Duong v Versacold Logistics Ltd [2010] QSC 466

The Facts

The Plaintiff was injured when he fell from a ride on pallet jack. He was a labour hire worker and so sued his actual employer, host employer and the manufacturer of the pallet jack.

De Jersey CJ found that the Plaintiff was a ‘credible and reliable’ witness and that evidence from a coemployee suggesting the Plaintiff turned too quickly due to pressure to keep up with the pick rate was unreliable and “re-constructing”.

The Court therefore accepted the Plaintiff’s evidence that as he began to turn the tiller used to steer the pallet jack “jerked hard to the right without warning.” This of course then invited consideration of what caused such behaviour in the machine. The Court accepted evidence of the host employer’s mechanic that this particular type of machine had no inherent defect. This left the only other possibility being that the pallet jack had run over some debris. Despite no witness, including the Plaintiff, being able to identify a pallet fragment or anything else on the ground after the incident by process of elimination the Chief Justice found that this was most probably what had occurred.

The Decision

Unfortunately evidence as to the host employer’s system for cleaning the floors was sparse and his Honour ultimately concluded the removal of debris fell to the individual pallet jack operators in the course of their duties. This was held to be inadequate and the host employer was therefore found to be in breach. On the findings of fact made by the Judge there was no contributory negligence as according to his Honour the normal operation of the vehicle restricted the Plaintiff vision. Despite the fact the actual employer provided a handbook on the pallet jacks, conducted an audit of the premises, maintained an on-site presence and had an ongoing safety audits and toolbox meetings they were also found liable. Indeed a safety audit had identified a problem with broken pallets but did not record that anything was in fact done about it. They were therefore also found in breach and perhaps just to buck the ‘usual’ 75/25% trend, his Honour apportioned 70% liability to the host employer and 30% to the actual employer. An argument that there was a contractual indemnity to the host failed as the Court found all contractual obligations had been complied with by the actual employer. There was no liability found for the manufacturer.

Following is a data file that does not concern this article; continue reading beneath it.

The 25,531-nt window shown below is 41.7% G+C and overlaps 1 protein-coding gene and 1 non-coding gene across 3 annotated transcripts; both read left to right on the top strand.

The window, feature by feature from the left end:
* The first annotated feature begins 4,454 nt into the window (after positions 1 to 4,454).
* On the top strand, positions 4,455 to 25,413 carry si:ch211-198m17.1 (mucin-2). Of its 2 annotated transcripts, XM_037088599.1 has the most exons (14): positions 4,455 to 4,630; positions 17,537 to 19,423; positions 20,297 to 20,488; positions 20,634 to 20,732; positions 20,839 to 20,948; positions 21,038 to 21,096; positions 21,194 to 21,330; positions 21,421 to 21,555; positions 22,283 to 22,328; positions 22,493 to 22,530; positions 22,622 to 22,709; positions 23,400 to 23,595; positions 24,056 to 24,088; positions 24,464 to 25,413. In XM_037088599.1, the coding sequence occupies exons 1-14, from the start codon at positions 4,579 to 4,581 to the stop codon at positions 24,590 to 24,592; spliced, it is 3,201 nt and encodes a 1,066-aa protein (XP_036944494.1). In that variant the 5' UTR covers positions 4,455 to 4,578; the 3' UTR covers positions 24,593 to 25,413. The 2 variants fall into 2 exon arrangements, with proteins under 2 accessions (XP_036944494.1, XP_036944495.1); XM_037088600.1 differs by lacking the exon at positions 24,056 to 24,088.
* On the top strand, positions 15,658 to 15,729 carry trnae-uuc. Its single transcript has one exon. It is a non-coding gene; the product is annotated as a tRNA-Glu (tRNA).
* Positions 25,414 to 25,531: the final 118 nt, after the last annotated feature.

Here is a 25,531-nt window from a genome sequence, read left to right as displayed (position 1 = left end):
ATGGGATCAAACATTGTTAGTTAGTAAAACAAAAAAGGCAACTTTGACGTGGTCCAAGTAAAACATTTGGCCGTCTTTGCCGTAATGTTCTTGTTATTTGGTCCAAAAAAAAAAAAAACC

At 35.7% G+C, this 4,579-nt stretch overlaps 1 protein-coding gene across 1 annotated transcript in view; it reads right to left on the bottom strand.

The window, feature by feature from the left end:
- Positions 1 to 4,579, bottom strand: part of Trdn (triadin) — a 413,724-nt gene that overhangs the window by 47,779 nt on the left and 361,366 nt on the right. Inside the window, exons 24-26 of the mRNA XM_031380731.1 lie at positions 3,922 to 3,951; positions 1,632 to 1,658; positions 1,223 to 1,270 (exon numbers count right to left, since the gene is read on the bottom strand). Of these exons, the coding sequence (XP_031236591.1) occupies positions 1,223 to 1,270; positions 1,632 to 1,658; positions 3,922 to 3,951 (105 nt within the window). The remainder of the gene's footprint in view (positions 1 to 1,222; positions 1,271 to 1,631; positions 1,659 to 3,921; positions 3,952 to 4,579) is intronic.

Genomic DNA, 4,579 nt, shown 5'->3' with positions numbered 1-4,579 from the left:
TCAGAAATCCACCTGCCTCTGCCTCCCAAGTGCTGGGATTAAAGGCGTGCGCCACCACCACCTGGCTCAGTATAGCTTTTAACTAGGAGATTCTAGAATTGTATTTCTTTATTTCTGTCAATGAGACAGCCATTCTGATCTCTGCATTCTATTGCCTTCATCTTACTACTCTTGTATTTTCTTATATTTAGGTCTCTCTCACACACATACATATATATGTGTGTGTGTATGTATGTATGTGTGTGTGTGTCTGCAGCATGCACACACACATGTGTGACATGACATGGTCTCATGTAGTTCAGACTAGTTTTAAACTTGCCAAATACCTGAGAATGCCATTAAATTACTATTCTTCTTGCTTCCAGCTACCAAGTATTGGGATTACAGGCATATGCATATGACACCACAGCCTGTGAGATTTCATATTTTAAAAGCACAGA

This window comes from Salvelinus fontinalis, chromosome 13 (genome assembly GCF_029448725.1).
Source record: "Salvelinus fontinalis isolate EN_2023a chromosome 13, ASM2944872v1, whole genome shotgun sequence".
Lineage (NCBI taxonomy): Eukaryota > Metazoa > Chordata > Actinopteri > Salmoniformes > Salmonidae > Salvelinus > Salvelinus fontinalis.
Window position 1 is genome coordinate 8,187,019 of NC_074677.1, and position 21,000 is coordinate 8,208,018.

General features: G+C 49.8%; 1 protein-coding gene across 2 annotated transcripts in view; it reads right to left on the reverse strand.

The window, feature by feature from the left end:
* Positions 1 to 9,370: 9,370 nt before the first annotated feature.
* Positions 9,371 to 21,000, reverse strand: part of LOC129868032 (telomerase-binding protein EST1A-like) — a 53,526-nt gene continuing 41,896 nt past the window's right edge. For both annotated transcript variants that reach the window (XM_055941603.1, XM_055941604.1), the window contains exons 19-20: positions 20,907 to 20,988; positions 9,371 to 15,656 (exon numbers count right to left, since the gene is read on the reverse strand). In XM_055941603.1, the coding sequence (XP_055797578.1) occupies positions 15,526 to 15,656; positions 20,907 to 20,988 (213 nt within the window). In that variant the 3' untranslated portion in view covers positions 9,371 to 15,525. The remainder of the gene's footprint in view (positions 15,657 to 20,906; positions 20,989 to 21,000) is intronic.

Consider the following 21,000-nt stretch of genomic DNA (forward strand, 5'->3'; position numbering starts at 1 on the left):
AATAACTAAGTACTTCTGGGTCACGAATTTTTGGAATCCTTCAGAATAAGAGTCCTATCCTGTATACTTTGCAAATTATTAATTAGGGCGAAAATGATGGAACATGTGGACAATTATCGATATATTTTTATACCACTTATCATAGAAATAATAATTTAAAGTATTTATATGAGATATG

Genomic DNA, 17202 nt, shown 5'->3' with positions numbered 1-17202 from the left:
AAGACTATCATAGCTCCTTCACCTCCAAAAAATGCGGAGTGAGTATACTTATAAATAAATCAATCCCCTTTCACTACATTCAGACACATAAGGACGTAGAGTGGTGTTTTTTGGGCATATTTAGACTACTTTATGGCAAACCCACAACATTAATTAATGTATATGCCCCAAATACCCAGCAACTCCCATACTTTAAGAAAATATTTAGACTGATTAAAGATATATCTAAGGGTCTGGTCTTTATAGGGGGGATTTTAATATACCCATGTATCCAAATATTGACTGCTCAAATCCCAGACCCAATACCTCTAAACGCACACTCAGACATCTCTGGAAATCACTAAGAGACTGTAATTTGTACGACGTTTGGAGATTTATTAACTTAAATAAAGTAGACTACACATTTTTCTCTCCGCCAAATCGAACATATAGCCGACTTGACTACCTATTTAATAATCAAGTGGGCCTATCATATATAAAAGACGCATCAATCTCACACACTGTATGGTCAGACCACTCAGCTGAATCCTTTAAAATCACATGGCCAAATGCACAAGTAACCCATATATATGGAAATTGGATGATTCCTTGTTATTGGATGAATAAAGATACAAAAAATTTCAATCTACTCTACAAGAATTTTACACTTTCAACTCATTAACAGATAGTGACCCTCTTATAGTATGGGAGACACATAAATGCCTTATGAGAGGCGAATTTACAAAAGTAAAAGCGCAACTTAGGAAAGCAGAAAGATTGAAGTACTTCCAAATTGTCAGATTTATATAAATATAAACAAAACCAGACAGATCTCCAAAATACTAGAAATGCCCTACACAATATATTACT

What to Take Away

Of interest on the quantum side is that despite the Judge awarding the Plaintiff $90,000.00 for past economic loss and finding that he had a permanent impairment, given the evidence that the Plaintiff could cope with his current employment, no allowance was made by the Chief Justice for future economic loss.

Probably the other lesson to be learnt from this is case of course how well the Plaintiff presents, at trial can be the all important factor. Here, once the Trial Judge accepted the witness as credible and accepted his story that the machine veered violently without warning, his Honour was virtually compelled to a finding of negligence against someone.